The Lamplighter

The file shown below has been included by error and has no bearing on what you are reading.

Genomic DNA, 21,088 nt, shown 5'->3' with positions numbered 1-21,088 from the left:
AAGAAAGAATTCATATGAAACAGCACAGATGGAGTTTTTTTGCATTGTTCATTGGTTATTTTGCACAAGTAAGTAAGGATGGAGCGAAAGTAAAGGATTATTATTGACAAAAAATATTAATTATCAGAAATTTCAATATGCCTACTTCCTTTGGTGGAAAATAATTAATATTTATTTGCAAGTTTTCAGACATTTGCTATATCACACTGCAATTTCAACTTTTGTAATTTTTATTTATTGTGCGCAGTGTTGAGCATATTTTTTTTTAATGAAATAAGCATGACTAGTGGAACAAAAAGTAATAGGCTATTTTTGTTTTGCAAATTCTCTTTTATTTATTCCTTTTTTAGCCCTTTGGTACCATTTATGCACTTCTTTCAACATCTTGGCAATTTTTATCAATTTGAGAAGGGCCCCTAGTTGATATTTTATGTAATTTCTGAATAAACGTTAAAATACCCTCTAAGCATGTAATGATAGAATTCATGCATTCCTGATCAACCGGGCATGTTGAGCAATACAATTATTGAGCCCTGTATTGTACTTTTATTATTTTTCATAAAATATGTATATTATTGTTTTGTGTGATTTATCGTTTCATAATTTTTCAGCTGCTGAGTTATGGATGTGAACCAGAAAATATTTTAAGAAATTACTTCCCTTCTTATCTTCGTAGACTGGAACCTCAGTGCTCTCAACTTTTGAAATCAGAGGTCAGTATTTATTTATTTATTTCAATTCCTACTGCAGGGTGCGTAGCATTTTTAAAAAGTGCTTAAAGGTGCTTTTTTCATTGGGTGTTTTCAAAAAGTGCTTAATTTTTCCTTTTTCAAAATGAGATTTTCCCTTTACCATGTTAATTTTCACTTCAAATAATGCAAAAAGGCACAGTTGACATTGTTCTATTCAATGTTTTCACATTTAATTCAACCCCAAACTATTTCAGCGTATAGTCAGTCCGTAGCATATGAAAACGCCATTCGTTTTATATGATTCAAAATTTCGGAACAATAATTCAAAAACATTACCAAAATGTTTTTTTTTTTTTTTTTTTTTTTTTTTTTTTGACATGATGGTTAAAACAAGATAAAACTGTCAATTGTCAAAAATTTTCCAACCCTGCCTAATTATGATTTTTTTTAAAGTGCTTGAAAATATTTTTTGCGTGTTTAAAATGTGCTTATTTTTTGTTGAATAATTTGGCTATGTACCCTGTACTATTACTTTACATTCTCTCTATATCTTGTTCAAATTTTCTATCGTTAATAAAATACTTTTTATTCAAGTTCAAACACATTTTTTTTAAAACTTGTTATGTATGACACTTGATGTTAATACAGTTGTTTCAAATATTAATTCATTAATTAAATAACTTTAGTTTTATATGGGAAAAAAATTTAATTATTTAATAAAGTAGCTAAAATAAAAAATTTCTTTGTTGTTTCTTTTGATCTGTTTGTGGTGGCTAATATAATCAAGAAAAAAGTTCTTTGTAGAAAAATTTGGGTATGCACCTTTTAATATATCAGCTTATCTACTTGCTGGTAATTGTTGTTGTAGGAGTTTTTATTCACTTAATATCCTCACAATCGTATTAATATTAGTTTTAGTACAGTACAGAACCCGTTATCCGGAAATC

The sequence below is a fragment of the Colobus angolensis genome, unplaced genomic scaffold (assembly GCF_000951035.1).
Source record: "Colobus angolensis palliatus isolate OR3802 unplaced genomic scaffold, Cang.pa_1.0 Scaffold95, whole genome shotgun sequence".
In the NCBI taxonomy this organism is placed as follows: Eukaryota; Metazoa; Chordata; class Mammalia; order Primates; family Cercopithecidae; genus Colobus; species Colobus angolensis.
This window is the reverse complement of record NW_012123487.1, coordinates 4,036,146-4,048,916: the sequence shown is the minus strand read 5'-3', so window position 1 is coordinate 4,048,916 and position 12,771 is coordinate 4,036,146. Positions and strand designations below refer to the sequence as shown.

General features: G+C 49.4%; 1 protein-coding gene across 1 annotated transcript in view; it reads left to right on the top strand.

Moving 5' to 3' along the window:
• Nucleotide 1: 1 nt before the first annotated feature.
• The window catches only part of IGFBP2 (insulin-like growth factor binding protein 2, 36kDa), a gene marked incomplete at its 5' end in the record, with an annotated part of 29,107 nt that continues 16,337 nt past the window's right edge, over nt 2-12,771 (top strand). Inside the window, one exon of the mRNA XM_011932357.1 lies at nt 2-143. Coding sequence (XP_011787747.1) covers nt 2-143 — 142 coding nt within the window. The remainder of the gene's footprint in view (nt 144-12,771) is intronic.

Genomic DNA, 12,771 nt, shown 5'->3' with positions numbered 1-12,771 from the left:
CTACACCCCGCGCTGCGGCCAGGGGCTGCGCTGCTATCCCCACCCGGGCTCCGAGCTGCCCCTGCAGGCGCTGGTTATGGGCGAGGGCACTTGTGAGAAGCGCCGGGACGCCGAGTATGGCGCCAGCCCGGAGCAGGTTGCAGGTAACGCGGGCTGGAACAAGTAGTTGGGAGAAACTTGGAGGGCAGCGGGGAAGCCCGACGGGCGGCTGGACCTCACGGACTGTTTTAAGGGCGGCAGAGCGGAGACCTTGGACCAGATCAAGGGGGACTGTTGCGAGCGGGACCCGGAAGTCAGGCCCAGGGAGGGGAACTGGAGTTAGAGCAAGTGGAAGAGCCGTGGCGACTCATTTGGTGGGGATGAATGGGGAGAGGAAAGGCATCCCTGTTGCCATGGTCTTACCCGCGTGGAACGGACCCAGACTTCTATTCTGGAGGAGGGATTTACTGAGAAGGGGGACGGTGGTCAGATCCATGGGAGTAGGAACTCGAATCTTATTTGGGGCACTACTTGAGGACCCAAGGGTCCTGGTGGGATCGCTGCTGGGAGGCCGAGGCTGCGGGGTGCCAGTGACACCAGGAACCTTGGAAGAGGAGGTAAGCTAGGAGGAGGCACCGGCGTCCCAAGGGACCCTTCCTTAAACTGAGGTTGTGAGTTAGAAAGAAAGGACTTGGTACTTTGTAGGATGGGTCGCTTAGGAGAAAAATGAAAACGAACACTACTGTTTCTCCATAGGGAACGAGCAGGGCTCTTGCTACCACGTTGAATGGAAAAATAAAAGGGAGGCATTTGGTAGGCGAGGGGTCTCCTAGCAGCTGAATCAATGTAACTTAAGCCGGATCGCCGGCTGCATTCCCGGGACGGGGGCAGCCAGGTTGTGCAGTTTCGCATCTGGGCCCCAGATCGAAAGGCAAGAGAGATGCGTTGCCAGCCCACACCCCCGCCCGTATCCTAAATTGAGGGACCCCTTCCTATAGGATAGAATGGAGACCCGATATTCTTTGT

Unknown-1 By the end of July 1914 Germany was growing increasingly alarmed that Britain might not stay out of a European war. Berlin tried to buy off the British by promising should Germany defeat France, French borders would be respected. Nothing was said about respecting Belgian neutrality. The Treaty of London in 1839 established the Kingdom of Belgium and the Duchy of Luxembourg in an attempt to stop years of intermittent fighting by French and German speakers against the autocratic King William of Holland. At Britain’s insistence the neutrality of Belgium had been guaranteed by the major European powers. The treaty agreed that any of the signatories could intervene if Belgium was threatened. To the waverers in the British cabinet who had reservations about joining a European war to shore up France or Russia, the idea of defending plucky little Belgium was altogether more appealing. The cabinet met on Sunday 2nd August just as news was coming in of the German invasion of Luxembourg, and the next day King Albert of the Belgians formally requested British help to resist the imminent German invasion. The Foreign Secretary Sir Edward Grey rose in the Commons that afternoon delivering the speech of his career urging a British defence of Belgium. In one hour he eloquently destroyed the anti-war movement. Grey then went back to his office to pen the ultimatum to Germany. That evening standing at his office window overlooking St James Park watching the lamp lighters turning on the gas lamps, he came up with his only memorable quote: “The lamps are going out all over Europe and we shall not see them lit again in our life-time.”

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